PROJECT PARTNERSHIP: New coalition to expand program offerings, participants

Published 7:45 pm Thursday, January 14, 2016

DAILY NEWS SUCCESSFUL GRADUATES: Bishop Samuel Jones and Mother Jones of the Purpose of God Annex (pictured right) recognize participants of the annex’s Project New Hope during a graduation ceremony.

SUCCESSFUL GRADUATES: Bishop Samuel Jones and Mother Jones of the Purpose of God Annex (pictured right) recognize participants of the annex’s Project New Hope during a graduation ceremony.

A program that gives hope to those in need of a second chance is now expanding.

Project New Hope, a program coordinated and hosted by Purpose of God Annex since 2007, is now becoming a community effort through a partnership of several organizations. Earlier this week, Bishop Samuel Jones, founder and president of the annex, met with representatives from various organizations such as Ruth’s House Domestic Violence Shelter, Zion Homeless Shelter and Kitchen, Beaufort County Sheriff’s Office and Covenant Church to discuss ways to better use the community’s available resources to provide programs and services to those needing help.

“I think the partnership is very important,” Jones said. “A lot of citizens don’t believe that we work together. I think we’ve been talking to each other from a distance, but we’ve now all come to the table to work together to identify those that need help and make sure we all pour into this to provide a full service.”

The new partnership will send people from Ruth’s House, Zion Shelter and from other agencies to participate in Project New Hope, giving them the opportunity to learn skills needed to acquire employment and become productive citizens, Jones said.

“Our different causes know that we need each other, and we are working with each other to pull resources and use each other’s resources before we go asking for more money to help run our program. We need help from the community to accomplish helping us to save our community By having all these entities come together, it makes good for the county to have a full-circle plan in helping some of these folks get back on their feet. If they are willing to put forth the effort, we are willing to help them put the tools in their hands to help them.”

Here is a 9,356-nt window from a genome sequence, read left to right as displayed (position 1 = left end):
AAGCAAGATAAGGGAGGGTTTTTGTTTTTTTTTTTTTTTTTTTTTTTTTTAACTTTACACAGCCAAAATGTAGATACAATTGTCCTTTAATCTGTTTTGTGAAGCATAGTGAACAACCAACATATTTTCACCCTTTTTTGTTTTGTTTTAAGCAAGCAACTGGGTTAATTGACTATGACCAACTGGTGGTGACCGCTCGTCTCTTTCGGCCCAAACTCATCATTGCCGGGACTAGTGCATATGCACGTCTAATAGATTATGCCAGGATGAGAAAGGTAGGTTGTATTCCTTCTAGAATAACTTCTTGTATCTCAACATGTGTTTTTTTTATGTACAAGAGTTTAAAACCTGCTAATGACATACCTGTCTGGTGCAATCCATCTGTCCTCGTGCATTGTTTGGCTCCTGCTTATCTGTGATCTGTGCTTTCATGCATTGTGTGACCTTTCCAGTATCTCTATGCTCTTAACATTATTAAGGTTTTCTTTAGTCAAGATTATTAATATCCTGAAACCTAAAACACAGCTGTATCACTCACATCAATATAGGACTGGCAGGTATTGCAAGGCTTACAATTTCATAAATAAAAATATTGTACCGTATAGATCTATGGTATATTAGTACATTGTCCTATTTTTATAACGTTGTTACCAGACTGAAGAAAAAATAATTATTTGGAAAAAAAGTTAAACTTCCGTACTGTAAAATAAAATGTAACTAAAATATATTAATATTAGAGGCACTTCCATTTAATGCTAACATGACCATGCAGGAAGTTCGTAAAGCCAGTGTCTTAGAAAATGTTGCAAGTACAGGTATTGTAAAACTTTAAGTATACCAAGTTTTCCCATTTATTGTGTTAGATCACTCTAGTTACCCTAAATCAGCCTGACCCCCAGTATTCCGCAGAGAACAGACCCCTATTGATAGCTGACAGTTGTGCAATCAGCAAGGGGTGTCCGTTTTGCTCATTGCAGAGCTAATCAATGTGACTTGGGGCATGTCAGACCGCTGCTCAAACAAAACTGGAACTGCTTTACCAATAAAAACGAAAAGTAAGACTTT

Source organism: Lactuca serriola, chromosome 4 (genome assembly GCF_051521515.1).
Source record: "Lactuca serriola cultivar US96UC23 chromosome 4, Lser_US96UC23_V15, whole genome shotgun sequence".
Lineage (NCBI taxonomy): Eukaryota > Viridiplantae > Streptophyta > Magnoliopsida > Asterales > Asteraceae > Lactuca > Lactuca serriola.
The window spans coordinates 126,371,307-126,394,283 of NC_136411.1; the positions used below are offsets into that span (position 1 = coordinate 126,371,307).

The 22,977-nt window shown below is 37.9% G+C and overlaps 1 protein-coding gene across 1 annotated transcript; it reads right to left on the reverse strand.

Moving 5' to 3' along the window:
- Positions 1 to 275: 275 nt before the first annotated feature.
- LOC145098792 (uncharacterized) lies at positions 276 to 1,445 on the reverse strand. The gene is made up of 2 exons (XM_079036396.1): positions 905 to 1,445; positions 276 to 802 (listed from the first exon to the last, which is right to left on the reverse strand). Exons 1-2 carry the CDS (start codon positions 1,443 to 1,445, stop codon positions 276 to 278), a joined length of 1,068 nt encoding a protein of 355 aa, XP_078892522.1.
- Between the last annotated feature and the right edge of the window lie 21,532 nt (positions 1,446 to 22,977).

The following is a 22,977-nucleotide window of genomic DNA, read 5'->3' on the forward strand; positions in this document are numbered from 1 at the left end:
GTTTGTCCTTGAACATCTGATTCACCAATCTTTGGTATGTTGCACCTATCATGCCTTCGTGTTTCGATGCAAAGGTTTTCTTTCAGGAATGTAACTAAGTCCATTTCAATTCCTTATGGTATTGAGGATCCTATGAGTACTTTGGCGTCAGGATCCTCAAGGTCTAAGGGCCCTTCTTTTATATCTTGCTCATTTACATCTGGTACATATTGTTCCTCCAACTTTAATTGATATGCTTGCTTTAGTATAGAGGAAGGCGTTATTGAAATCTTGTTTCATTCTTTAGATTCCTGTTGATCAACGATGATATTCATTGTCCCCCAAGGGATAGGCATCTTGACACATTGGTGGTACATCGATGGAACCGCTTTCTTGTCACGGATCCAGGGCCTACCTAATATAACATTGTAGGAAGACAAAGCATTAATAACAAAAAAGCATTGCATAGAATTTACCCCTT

From Covenant Church’s role in the partnership, the program will now be offered at the old P.S. Jones Middle School, 230 E. Eighth Street, where the church is located, according to Jones. The church is allowing Jones and his staff to host the program’s participants in three classrooms in the building.

Jones and his staff will also be coordinating with the Beaufort County Sheriff’s Office to host a class at the Beaufort County Jail on Wednesdays, from 2 p.m. to 3 p.m., giving inmates an opportunity to learn skills that can help them in their re-acclimation with society when they are released from imprisonment. Those who have just been released from jail are also potential participants of the program, but anyone who needs help in any of the subject matter pertaining to the offered courses can participate, according to Jones.

“I think (the program) is very important,” said Lieutenant Kat Bryan with the Beaufort County Sheriff’s Office. “It’s a critical time for a lot of people, whether it’s their first time (in jail) or they’ve been there before. If you can intervene somehow with community resourcing, training and programs, it can really be beneficial for their reentry into society. The sheriff is a huge advocate for what we’re doing. We appreciate this opportunity to partner with (Jones). It’s a great opportunity.”

The program’s offerings will increase as the partnership expands, Jones said. Jones will also be meeting with representatives at Beaufort County Community College in hopes of forging a partnership in which participants can receive Career Readiness Certifications or some form of credit for the classes provided through the program, he said.

“We are thankful to all the people who are paying attention to what’s really needed in the county,” Jones said. “I think it’s time we focus on people. People are what make our community what it is. If you don’t have your people straight, you can’t make it a place where people want to come and invest their dollars and start businesses.”

A new year of the program will commence next week, beginning with orientation for possible participants. The program is free to participants. Orientation for the program will be held Tuesday at 9:30 a.m., at which point Jones and his staff will provide a rundown of the program, including specific times of each class offered through the program. Among the classes offered through the program include: communication skills; money management; computer skills; interviewing skills; and grammar, to name a few.

The annex is currently looking for people in the community, who are interested in instructing two courses for the program — the grammar class and the money management class, Jones said.

For more information, or to volunteer to help with the program, contact Purpose of God Annex at 252-974-1484. To attend Project New Hope’s orientation class Tuesday, report to 230 E. Eighth Street at Transition’s Theater.